is another variable borrowed from Hazelwood & Warren
(2001), and describes paraphilic thoughts and behavior by the offender. If
one looks at the paraphilias mentioned
one can see that there are many ways to sexually arouse an
individual where fantasy is an important aspect. The list provided is not
every paraphilia, and an individual can be aroused by nearly anything.
The important thing to note here is that if there is a paraphilic aspect to
the crime, there will be one or more interactions on the Fantasy Wheel. In
an article by Abel et al. (1989), it was reported that if there was evidence
of one paraphilia, the individual would also have additional paraphilias.
Multiple paraphilias equates to co-existing fantasies that may be
independent and focused for each paraphilia or may interact with each other
to form a very complex fantasy. During the course of an investigation,
recognizing the paraphilic fantasy variable can initiate new leads and
strategies for apprehending the offender.
An example of an interaction that can be expected to be viewed on the
Fantasy Wheel is Sexual Sadism to the variables Power, Violence,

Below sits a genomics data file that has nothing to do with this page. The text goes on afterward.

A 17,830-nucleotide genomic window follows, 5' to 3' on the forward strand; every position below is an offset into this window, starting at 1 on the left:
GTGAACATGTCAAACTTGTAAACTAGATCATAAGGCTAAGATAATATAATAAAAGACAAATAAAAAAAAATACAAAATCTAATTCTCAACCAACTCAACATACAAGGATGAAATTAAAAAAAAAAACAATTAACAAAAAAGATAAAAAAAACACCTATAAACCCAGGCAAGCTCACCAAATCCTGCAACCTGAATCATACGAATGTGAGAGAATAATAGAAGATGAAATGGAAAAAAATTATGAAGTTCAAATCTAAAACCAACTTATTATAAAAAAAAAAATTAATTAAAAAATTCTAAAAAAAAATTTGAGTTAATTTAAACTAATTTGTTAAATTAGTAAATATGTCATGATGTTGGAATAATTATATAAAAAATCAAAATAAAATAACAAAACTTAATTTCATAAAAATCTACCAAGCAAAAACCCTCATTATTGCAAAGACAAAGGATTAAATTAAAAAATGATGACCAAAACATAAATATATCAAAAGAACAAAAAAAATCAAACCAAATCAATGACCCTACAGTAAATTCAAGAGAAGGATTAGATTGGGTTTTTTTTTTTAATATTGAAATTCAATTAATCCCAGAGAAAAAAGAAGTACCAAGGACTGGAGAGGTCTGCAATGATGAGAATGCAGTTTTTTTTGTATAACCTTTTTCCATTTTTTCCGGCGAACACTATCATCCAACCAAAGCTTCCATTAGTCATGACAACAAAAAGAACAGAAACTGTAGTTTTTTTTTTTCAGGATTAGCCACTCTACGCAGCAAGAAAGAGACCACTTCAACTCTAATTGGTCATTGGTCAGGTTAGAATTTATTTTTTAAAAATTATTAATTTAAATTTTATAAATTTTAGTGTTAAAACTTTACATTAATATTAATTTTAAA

Self-Perception, and Fantasy (but may include more). Through the
understanding of the fantasy process, one can better understand the offender
and the motivation for the crime. With paraphilias, the motivation will be
psychosexual gratification. The trick is to interpret the crimes and
understand the interactions with other variables on the Fantasy Wheel, which
will ultimately produce additional investigative strategies for
Abel, G. G., Becker, J. V., Cunningham-Rathner, J., Mittelman, M. S., &
Rouleau, J.-L. (1988). Multiple paraphilic diagnoses among sex offenders.
Bulletin of the American Academy of Psychiatry and the Law, 16(2),
Hazelwood, R., & Warren, J. (Editors) (2001). Practical aspects of rape
investigation: A multidisciplinary approach (3rd ed.). Boca Raton, FL: